Description

Gilbert Doctorow makes the case that President Trump’s seemingly clumsy diplomacy has actually had a positive effect on the international order, sometimes by accident, but largely through Trump’s own efforts to disguise his machinations as ham-handedness. Doctorow explains that had President Trump openly moved for a disruption of our alliances and a greater focus on his “America first” policies, he would have been met with greater opposition and perhaps even “removal”. As it stands, however, what appear to be souring relationships in Europe may actually be exactly what Trump wanted in the first place.
Discussed on the show:
“Reordering Power in Europe: The Putin-Merkel Meeting” (Antiwar.com)
Gilbert Doctorow is an independent political analyst and was the European Coordinator of The American Committee for East-West Accord. He writes regularly for Consortium News. His latest book is “Does the United States Have a Future?”
This episode of the Scott Horton Show is sponsored by: Kesslyn Runs, by Charles Featherstone; NoDev NoOps NoIT, by Hussein Badakhchani; The War State, by Mike Swanson; WallStreetWindow.com; Roberts and Roberts Brokerage Inc.; Zen Cash; Tom Woods’ Liberty Classroom; ExpandDesigns.com/Scott; and TheBumperSticker.com.

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  • Not exactly sure what category to put this in. I’ve been pondering US foreign policy for a while and it seems to me that it has been irrational for quite a long time. In thinking about how foreign policy is “formulated,” I got to thinking that it may be a case of Hayekian knowledge theory. Just as a rational economic policy is impossible for any government because the bureaucrats cannot know enough, fast enough, does this also apply to foreign policy? Does this mean that a rational foreign policy is impossible? I’m not sure where this leads or what the implications are, but the idea sort of scares me. We have these guys in Washington deciding the fate of people all over the globe, but they don’t have the first clue about what they are doing.

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  • Hi everyone, We could all use a good laugh these days, so just thought I’d pass along one of our new animated videos. For Liberty, The Wry Guys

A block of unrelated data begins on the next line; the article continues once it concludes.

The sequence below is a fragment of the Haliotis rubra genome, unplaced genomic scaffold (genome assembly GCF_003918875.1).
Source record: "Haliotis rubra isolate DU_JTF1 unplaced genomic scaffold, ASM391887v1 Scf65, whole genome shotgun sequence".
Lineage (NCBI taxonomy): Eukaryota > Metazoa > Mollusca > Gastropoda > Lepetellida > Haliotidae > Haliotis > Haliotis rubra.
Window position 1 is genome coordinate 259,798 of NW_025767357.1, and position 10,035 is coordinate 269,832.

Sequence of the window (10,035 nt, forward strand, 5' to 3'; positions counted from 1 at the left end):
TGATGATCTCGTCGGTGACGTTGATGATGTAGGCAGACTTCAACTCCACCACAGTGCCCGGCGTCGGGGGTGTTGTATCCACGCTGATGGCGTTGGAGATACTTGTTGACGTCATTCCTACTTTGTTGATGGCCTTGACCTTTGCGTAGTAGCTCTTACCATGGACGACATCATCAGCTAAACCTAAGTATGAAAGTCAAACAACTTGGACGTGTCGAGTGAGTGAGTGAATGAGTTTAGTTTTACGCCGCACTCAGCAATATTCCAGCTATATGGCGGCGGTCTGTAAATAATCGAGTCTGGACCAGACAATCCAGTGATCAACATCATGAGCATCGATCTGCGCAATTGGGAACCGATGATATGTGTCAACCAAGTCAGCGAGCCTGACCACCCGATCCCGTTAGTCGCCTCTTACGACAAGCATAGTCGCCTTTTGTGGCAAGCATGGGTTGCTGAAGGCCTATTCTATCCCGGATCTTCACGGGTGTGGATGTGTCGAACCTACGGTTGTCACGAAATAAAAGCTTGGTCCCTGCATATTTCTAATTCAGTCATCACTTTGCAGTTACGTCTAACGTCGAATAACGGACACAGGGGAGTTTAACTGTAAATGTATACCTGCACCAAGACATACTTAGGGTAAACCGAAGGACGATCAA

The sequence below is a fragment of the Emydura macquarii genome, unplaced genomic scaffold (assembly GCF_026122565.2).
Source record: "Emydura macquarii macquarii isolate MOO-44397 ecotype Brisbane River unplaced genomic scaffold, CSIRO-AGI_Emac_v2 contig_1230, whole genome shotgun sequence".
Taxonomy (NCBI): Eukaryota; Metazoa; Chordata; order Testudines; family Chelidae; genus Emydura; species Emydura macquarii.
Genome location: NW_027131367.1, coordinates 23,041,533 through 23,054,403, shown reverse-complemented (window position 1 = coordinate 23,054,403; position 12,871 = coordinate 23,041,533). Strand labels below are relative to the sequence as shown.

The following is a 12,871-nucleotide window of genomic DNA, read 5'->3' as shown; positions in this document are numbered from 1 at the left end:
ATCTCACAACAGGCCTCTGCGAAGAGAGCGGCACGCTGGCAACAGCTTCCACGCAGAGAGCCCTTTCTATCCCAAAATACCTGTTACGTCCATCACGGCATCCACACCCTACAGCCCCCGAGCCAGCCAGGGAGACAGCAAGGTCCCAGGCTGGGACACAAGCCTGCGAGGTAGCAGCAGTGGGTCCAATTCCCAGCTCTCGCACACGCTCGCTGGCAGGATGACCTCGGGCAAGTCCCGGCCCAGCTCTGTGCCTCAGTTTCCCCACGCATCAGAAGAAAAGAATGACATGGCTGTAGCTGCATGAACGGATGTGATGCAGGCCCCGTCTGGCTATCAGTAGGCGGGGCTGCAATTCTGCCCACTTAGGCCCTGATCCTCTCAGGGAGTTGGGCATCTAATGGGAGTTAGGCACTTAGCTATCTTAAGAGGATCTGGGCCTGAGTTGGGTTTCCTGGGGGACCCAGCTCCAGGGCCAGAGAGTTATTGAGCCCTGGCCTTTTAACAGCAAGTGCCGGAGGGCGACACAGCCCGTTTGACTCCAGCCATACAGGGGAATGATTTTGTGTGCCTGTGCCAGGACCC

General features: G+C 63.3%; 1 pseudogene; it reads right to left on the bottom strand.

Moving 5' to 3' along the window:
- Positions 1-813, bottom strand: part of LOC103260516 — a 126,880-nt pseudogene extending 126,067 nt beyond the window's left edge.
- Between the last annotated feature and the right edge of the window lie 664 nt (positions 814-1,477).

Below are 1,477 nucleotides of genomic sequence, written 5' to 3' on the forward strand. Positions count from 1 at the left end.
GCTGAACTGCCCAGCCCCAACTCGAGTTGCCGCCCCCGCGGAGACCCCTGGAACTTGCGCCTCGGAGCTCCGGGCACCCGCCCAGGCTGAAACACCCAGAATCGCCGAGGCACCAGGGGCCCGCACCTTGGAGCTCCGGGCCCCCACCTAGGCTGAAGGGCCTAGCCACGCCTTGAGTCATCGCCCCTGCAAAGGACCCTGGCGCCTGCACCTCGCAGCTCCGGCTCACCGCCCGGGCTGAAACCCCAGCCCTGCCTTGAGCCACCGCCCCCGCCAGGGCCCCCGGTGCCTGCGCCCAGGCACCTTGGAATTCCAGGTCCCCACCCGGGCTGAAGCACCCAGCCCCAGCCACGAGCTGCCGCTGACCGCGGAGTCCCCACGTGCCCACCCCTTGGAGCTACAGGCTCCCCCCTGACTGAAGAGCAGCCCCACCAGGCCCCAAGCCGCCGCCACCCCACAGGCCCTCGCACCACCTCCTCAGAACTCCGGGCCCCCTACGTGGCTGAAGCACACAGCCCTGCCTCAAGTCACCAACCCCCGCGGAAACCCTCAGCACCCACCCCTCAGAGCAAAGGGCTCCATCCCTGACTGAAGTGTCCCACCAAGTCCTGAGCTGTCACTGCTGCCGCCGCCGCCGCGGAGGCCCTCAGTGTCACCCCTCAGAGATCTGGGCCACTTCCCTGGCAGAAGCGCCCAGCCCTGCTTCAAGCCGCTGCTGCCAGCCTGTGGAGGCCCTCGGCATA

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  • When J. K. Rowling mentioned a petition to ban Donald Trump from the UK, the audience at the PEN Literary Gala applauded. But unlike much of the left, she knows that taking away freedom of speech threatens everyone, including her, and she rebuked the people who clapped. “Just a moment: Now, I find almost everything that Mr. Trump says objectionable. I consider him offensive and bigoted. But he has my full support to come to my country and be offensive and bigoted there. His freedom to speak protects my freedom to call him a bigot.” The people who applauded were doubtless the same ones who objected to PEN’s free speech award to Charlie Hebdo. While they’re not likely to be convinced by any argument, she may have gotten others to think about the danger in today’s spreading hostility to free speech. That’s what counts.

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  • It took me a while to understand that Trumpism isn’t really about the issues. Not even the issues of anti-immigration and protectionism. It’s about the Chosen One, the Great Leader, the Messiah. When people think things have gone badly wrong, they often turn to someone who will set them right by taking command. The outrageous things he does have only increased his popularity. He boasts, “I could stand in the middle of 5th Avenue and shoot somebody and I wouldn’t lose voters.” When this mentality takes hold, there is no right or wrong for the Leader. When he does outrageous things, that merely proves nothing will stand in the way of his will. Caesar, Napoleon, Lenin, Hitler, Castro, Khomeini: They’ve all known the trick of harnessing the tribalist mindset. The specifics they offered didn’t matter so much as the promise that nothing would stand in their way. They can’t do anything horrible enough to turn people against them, except for failing. Telling Trumpists that he’ll do horrible things or that his policies will hurt everyone is beside the point. They expect him to “make America great again” by sheer force of authority.

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  • Over the past five months or so, I admit I’ve been intrigued—indeed, perhaps obsessed—with the American elections. More specifically, I’ve been fascinated by the Trump phenomenon and by the stunning hordes of people that either support him and hate him. The time I’ve spent learning about American Democracy has made me realize that my previous opposition to statism as a whole, as well as my rejection of voting on principle, was founded on abstract and philosophical discussion alone. I had an utter lack of experience and interest in politics. Throughout my whole life, the political process has seemed hopelessly corrupt and out of reach. It was easy for me to conclude that voting was hopelessly pointless and probably immoral. Today my views have changed, not much, but enough that I feel compelled to talk about my thoughts and not just keep them to myself. This is an exploration of a self-defense case for voting that is consistent with Voluntaryist principles, as well as a discussion on the potential merits of voting for Donald Trump to advance the cause of liberty. Before I make that case however, let me lay down two essential facts that have propelled me to this point. The Voluntaryst Self Defense Case for Voting Trump

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